Girard mulls officer’s fate
By jeanne starmack
City leaders will now consider how to discipline an officer whose residence was the site of teenage drinking parties.
A predisciplinary hearing for patrolman Larry Neely took place Wednesday morning.
Police Chief Jeff Palmer said city services director Jerry Lambert, Mayor Jim Melfi and the city’s legal counsel will meet this week to consider discipline for Neely, who already has a disciplinary record.
Previous infractions include not responding to two calls in one night from a dispatcher, which resulted in a 10-day suspension, Palmer said.
The latest charges, for what Palmer said are six to eight months of parties in a garage behind Neely’s house, are internal within the department, not criminal. They include misfeasance, which Palmer said is not acting in a proper manner; nonfeasance, which is a failure to act; neglect of duty; and failure to follow department rules.
Melfi will make the final decision on how to discipline Neely, Palmer said.
“No decision on the discipline type has been made, but it is considered a serious offense,” Palmer said.
The meeting Wednesday included Palmer and the city’s legal counsel, Robin Bell of Clemons Nelson, a law firm that specializes in labor relations; and Neely and his union representative, Kevin Powers of the Ohio Patrolmen’s Benevolent Association.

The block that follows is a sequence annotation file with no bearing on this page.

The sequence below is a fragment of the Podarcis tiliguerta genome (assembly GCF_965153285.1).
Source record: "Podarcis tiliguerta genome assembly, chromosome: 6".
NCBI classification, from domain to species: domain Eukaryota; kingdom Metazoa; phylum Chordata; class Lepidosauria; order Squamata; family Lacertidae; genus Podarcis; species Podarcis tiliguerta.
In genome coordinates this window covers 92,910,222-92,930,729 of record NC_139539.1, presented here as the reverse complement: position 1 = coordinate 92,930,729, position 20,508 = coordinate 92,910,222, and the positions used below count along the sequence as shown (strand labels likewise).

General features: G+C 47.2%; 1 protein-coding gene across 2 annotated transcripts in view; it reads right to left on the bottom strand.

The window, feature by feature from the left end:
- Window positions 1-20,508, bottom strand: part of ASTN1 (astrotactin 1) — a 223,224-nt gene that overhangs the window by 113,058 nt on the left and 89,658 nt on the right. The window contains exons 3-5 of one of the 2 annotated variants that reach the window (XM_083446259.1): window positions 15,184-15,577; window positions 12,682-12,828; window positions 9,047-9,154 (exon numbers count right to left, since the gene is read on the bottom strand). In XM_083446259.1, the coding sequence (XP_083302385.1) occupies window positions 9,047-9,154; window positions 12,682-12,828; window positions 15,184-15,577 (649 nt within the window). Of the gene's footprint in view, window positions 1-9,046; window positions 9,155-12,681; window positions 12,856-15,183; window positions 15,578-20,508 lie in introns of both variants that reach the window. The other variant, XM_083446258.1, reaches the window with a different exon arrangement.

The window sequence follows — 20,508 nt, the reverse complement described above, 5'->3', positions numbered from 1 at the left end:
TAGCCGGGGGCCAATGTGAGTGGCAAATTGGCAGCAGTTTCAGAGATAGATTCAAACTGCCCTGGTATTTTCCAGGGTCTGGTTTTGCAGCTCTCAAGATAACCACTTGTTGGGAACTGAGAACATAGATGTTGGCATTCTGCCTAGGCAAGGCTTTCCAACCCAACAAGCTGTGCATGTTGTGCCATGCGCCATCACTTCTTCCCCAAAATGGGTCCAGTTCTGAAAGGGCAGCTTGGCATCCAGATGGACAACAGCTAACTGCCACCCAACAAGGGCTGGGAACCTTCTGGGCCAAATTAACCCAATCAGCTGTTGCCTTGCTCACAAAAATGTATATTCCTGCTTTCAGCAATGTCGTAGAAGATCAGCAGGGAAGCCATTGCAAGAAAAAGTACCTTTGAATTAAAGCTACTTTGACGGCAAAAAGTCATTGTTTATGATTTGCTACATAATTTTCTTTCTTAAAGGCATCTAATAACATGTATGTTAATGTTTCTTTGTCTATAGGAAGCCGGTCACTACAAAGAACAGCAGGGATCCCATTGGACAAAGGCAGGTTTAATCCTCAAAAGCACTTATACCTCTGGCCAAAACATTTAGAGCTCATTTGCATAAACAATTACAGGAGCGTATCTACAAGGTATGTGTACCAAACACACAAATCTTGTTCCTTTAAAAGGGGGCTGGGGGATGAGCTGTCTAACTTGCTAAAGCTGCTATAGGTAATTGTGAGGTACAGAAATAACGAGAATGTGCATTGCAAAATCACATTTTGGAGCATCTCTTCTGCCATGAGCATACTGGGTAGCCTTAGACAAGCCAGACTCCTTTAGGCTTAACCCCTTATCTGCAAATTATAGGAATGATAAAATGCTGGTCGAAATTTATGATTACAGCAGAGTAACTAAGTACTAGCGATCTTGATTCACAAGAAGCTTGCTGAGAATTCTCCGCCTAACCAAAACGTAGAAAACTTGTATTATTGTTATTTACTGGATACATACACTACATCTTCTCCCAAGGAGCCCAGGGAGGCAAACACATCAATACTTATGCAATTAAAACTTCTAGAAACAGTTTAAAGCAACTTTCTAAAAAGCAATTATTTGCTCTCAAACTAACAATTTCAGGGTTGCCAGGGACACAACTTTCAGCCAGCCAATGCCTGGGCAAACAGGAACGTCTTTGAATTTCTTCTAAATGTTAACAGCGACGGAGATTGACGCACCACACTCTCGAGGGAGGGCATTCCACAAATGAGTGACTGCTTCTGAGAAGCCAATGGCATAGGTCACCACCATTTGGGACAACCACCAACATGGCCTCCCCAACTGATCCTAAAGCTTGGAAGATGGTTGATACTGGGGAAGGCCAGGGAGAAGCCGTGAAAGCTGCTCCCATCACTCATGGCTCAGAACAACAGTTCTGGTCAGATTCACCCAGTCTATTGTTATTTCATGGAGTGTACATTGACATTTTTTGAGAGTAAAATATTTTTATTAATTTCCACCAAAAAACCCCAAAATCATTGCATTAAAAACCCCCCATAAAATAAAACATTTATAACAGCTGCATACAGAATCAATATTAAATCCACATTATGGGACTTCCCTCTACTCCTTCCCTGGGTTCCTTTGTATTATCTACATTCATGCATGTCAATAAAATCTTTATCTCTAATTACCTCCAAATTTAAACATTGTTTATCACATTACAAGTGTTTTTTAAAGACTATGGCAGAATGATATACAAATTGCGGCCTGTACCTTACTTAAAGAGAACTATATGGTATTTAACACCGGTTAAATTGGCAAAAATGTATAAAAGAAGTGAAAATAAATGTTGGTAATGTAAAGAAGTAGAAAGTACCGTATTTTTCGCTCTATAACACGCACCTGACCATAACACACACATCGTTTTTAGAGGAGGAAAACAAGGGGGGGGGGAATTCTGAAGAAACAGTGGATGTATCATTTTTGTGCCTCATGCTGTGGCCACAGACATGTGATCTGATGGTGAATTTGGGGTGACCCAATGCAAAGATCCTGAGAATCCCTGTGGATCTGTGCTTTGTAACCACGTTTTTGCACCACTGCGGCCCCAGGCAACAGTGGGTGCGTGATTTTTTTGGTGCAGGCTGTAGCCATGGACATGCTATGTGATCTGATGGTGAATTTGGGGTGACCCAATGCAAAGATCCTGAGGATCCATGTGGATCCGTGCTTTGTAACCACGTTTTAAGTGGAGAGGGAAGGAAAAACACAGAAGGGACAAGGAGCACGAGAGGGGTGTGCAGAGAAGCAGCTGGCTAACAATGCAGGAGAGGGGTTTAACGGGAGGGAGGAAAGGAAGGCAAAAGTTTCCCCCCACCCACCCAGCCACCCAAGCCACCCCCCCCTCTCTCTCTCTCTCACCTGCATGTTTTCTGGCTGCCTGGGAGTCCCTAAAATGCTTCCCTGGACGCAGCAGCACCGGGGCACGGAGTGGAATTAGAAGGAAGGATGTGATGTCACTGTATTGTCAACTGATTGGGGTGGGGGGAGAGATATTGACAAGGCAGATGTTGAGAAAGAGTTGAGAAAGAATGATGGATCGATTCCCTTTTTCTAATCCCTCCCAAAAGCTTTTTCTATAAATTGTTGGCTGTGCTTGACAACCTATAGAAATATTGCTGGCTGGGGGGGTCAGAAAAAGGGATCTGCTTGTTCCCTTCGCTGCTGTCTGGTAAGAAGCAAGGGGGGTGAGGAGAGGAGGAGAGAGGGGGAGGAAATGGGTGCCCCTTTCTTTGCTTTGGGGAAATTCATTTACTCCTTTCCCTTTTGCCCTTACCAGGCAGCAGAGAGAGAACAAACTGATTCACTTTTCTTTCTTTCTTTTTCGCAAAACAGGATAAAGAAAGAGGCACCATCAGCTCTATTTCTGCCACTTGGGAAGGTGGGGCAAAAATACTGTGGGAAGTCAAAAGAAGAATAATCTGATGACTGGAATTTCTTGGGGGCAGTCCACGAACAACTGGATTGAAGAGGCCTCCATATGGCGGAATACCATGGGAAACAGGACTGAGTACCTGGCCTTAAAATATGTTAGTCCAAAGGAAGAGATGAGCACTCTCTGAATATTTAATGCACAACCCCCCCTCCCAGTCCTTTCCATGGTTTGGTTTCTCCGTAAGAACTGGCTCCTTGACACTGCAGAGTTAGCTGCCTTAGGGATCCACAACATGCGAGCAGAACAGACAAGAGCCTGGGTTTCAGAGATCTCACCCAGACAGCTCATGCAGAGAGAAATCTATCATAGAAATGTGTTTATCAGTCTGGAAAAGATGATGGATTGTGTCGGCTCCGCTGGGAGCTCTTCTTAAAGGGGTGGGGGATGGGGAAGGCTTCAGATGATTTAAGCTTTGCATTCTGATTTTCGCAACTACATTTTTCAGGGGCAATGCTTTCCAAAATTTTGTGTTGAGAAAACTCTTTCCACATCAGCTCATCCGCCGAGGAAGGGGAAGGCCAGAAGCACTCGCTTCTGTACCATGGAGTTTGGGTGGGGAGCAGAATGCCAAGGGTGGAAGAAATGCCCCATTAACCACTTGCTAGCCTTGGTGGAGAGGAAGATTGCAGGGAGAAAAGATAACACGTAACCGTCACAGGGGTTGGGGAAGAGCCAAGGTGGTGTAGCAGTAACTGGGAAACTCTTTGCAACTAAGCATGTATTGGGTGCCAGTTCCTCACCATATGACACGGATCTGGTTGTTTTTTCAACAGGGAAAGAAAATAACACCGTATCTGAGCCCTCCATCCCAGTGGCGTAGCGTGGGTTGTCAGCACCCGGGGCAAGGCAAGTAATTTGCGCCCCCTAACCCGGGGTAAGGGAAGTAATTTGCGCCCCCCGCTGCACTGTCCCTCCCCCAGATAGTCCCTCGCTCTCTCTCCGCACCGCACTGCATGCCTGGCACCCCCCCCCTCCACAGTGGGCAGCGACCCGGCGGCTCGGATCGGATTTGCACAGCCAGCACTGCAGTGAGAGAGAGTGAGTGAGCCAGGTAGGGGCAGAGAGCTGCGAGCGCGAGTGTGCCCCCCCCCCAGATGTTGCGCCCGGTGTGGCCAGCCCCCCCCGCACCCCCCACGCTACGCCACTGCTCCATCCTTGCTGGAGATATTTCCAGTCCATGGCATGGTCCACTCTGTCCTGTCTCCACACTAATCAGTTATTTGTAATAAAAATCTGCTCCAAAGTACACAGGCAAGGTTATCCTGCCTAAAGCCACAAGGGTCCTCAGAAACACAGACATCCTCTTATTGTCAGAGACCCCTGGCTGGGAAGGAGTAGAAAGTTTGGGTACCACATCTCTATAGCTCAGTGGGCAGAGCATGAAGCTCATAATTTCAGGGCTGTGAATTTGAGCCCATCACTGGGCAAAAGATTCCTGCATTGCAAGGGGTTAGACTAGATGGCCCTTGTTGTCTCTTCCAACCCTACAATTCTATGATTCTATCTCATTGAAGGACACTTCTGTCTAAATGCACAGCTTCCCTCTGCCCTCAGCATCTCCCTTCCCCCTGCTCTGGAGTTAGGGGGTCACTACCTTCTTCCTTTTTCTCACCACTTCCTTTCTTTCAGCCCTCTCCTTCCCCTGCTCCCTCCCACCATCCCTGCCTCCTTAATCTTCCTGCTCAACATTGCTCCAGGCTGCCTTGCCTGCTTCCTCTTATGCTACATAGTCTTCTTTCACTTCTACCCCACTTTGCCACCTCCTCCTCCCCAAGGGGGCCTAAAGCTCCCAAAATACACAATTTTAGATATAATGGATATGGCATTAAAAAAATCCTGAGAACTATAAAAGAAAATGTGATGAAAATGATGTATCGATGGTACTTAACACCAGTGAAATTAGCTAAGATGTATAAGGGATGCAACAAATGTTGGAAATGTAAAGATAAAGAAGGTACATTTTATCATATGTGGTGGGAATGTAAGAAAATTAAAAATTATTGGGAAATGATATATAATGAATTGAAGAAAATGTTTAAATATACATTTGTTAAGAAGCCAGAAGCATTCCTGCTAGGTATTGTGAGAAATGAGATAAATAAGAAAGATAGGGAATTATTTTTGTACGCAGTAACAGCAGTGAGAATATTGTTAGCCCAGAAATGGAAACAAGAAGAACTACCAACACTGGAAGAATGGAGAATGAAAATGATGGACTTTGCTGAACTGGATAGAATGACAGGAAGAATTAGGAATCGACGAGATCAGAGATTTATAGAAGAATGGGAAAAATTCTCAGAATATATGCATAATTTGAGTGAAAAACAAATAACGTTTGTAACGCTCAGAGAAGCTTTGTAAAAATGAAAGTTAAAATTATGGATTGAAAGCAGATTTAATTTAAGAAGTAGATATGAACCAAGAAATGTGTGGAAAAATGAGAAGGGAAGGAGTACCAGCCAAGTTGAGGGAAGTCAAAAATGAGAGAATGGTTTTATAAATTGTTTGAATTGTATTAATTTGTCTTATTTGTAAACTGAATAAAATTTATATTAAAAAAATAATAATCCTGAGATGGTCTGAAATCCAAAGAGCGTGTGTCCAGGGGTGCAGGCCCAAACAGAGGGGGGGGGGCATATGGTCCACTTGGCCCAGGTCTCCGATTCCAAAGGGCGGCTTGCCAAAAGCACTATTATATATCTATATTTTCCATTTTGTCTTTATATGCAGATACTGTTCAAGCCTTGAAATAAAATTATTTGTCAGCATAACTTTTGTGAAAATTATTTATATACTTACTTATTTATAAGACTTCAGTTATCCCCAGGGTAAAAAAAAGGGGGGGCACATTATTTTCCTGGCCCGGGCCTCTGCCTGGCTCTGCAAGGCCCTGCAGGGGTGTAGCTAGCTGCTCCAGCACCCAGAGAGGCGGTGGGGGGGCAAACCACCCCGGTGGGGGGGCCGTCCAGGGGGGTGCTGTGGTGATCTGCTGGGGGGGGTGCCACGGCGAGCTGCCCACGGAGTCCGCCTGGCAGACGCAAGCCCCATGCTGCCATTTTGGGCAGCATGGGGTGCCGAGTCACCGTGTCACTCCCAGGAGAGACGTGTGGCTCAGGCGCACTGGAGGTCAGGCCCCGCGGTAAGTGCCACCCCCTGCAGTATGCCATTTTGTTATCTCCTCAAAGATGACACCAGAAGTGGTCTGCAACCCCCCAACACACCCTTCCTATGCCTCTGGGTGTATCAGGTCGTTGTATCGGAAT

Powers could not be reached Wednesday.
If the OPBA decided to dispute the city’s decision, the two sides would go before an arbitrator, Palmer said. The arbitrator’s decision could be appealed in common pleas court.
Neely remains on paid administrative leave. He has been on leave since Feb. 8, when police broke up a party in his garage. The party included juveniles and teenagers who are too young to drink. Police found beer cans and smelled marijuana.
Of 19 teenagers at the party, nine were criminally charged. Four of them were juveniles. They were charged with underage drinking. One teenager over 18 was charged with disorderly conduct and marijuana possession. Three over 18 were charged with disorderly conduct. Neely’s 18-year-old stepson was charged with hosting.
Neely was not home during the party. Palmer said the department got tips about parties at the residence and had been investigating the reports since early January.
He said there was information indicating the parties took place for months, on weekends and days off from school.